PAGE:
an anode providing an annular surface surrounding an aperture located forwardly of the cathode tip, the aperture having an area of projection on a plane normal to its axis which is substantially less than the area of projection on the plane of the cathode converging surface;

a plasma chamber enclosing the cathode tip and annular anode surface;

means for establishing a high intensity are discharge between the cathode tip and the annular anode surface, the arc discharge producing a plasma column of high intensity radiation of which only radiation from the central core of the column passes through the anode aperture;

an enclosure surrounding the plasma chamber defining a secondary chamber communicating with the first plasma chamber and including an aperture therethrough in alignment with the cathode tip and anode aperture through which radiation from the central plasma core may travel.

13. The plasma radiation source of claim 12, further comprising:

a base plate secured to the plasma chamber and having an internal passage for flowing a liquid coolant thereou the plasma chamber and anode having an internal duct therein communicating with internal passage to be cooled by a coolant flow through the base plate.

14. The plasma radiation source of claim 13, in which:

the secondary chamber enclosure has an internal duct communicating with the internal passages in the base plate to thereby be cooled by coolant flow through the base plate.

15. The plasma source defined in claim 14, in which:

the secondary chamber aperture is located in a plate closing the forward end of the secondary chamber,

the plate having an internal cooling passage in com- 10 l munciation with the internal duct to be cooled by the coolant flow therethrough.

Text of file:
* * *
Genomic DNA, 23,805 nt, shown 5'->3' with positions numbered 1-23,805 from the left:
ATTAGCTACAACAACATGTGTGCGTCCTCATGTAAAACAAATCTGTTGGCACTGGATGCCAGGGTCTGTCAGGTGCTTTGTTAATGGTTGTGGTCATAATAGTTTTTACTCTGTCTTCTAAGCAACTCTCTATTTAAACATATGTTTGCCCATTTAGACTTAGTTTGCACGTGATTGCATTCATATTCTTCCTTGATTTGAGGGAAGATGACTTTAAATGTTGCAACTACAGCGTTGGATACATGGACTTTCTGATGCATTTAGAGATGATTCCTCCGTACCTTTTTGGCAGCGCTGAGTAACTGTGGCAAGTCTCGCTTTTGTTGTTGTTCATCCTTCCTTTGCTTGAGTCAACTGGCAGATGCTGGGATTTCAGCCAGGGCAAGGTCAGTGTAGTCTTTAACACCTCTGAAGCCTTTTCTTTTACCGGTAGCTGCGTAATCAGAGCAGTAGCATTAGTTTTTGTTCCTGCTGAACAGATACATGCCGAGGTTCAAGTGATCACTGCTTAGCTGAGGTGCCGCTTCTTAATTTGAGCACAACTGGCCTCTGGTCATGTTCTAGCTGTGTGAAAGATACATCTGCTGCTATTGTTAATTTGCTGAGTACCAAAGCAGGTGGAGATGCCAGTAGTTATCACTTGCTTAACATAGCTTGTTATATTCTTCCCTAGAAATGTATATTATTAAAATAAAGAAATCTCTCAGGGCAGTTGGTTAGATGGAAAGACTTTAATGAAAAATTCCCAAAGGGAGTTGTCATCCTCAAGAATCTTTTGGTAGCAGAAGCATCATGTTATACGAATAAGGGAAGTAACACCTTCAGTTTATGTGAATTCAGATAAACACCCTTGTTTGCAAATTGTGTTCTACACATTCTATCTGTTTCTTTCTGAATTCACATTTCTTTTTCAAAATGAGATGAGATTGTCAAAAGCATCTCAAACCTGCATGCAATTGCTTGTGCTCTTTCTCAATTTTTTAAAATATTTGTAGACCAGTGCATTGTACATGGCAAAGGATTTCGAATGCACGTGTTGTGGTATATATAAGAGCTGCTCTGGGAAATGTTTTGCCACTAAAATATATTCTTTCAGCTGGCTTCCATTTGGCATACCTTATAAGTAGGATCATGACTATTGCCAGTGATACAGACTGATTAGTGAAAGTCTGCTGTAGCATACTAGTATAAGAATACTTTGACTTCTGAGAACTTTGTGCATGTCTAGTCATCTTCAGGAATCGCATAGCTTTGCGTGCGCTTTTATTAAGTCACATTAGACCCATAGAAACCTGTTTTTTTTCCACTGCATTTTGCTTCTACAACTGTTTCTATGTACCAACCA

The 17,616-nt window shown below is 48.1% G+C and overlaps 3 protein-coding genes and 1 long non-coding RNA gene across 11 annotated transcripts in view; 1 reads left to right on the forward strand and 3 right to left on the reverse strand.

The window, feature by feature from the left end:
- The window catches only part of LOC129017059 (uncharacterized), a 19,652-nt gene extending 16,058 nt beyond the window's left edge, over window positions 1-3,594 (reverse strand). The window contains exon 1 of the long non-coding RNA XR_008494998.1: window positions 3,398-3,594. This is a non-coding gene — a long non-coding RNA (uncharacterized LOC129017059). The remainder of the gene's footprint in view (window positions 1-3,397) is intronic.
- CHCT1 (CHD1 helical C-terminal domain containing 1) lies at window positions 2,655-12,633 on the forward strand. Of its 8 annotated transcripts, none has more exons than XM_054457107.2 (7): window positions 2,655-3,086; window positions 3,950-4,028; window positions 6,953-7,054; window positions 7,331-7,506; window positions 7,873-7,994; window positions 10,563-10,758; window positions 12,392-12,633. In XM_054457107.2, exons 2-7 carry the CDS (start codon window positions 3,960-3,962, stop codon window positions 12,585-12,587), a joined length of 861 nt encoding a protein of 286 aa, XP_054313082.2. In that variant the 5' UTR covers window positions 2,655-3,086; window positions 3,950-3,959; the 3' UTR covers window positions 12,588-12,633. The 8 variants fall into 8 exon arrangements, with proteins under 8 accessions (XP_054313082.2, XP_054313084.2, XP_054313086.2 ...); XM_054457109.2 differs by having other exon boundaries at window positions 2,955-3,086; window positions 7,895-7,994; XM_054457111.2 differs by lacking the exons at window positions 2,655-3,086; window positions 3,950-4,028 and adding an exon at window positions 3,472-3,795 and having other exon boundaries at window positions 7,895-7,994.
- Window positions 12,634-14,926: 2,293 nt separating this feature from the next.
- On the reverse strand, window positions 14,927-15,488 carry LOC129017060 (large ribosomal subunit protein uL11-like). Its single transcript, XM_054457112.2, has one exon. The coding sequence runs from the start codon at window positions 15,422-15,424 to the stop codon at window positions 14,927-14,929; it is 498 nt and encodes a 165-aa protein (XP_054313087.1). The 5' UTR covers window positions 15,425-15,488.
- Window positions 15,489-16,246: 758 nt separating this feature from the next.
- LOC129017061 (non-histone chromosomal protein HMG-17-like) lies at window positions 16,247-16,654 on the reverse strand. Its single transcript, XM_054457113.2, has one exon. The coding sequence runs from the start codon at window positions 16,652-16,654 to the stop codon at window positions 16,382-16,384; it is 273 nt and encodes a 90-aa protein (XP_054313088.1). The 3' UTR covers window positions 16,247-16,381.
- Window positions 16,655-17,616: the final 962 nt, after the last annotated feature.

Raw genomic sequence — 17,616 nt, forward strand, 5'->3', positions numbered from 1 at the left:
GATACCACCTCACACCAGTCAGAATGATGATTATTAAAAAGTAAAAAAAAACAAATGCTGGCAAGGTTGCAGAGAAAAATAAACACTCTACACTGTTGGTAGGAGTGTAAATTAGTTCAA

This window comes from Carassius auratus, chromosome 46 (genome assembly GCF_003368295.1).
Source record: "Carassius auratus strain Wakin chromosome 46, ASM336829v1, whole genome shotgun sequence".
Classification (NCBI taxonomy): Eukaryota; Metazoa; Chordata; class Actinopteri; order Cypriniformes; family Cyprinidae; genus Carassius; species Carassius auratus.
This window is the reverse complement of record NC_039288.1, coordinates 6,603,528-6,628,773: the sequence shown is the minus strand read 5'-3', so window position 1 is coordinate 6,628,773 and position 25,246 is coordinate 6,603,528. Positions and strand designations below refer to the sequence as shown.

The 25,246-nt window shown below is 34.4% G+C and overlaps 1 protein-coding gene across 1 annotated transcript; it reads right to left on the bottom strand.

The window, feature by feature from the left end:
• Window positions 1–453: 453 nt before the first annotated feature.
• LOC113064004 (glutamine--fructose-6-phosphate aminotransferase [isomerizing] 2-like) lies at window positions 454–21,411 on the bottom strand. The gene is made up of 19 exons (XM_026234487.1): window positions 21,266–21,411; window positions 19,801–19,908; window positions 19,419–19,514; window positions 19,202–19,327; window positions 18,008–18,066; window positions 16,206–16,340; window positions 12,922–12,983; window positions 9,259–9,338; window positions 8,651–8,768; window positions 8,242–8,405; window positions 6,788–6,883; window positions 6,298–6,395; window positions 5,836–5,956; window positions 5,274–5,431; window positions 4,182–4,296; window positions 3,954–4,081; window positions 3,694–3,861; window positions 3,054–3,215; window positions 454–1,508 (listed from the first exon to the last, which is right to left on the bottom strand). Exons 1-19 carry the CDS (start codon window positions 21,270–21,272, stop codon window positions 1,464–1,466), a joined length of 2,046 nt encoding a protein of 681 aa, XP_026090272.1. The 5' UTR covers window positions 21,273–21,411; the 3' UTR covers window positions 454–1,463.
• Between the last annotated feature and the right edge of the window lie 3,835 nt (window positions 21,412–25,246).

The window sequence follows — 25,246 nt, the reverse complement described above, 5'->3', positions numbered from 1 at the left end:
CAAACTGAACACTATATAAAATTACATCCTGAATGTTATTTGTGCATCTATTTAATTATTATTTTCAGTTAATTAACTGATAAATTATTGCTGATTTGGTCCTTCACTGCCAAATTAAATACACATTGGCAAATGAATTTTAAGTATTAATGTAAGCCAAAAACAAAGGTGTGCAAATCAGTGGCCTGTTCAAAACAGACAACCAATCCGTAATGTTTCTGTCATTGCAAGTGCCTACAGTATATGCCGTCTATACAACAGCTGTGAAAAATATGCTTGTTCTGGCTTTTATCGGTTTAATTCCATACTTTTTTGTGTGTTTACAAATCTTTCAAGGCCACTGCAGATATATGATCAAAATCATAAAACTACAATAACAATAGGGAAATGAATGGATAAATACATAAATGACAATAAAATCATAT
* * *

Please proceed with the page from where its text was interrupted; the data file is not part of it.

16. A plasma radiation source as set forth in claim 9, further comprising:

window means closing the aperture in the secondary chamber and being transmissive of the selected radiation from the core of the plasma column. 17. The plasma radiation source of claim 16, further comprising:

means for internally recirculating a stabilizing gas between the secondary and plasma chambers. 18. The plasma radiation source of claim 9, further comprising:

an ionizable gas filling the plasma and secondary chambers, the plasma chamber including an orifice communicating with. the interior thereof and the secondary chamber to permit internal recirculation of the gas between the secondary and plasma chambers under the in- I fluence of the arc discharge.

19. A plasma source as defined in claim 1, in which:

the cathode has an axial aperture extending therethrough through which radiation from the central plasma core may be viewed from a position behind the cathode tip.

20. A plasma source as defined in claim 11, further comprising:

means supporting the cathode in the chamber and having inlet and outlet passages for flowing a coolant in contact with a portion of the cathode.

21. A plasma radiation source for the production of selected high intensity radiation comprising:

a plasma chamber;

a cathode having a forwardly converging surface defining a cathode tip and a rearward extension having an axial aperture therethrough communicating with a region of the chamber forwardly of the cathode tip to provide a line of sight thereto through the cathode from outside the chamber;

an anode having an annular surface forwardly of the cathode tip;

means for establishing a short high intensity arc discharge between the cathode tip and the annular cathode surface to produce a plasma column of high intensity radiation in said region.

22. A plasma radiation source according to claim 1,

in which: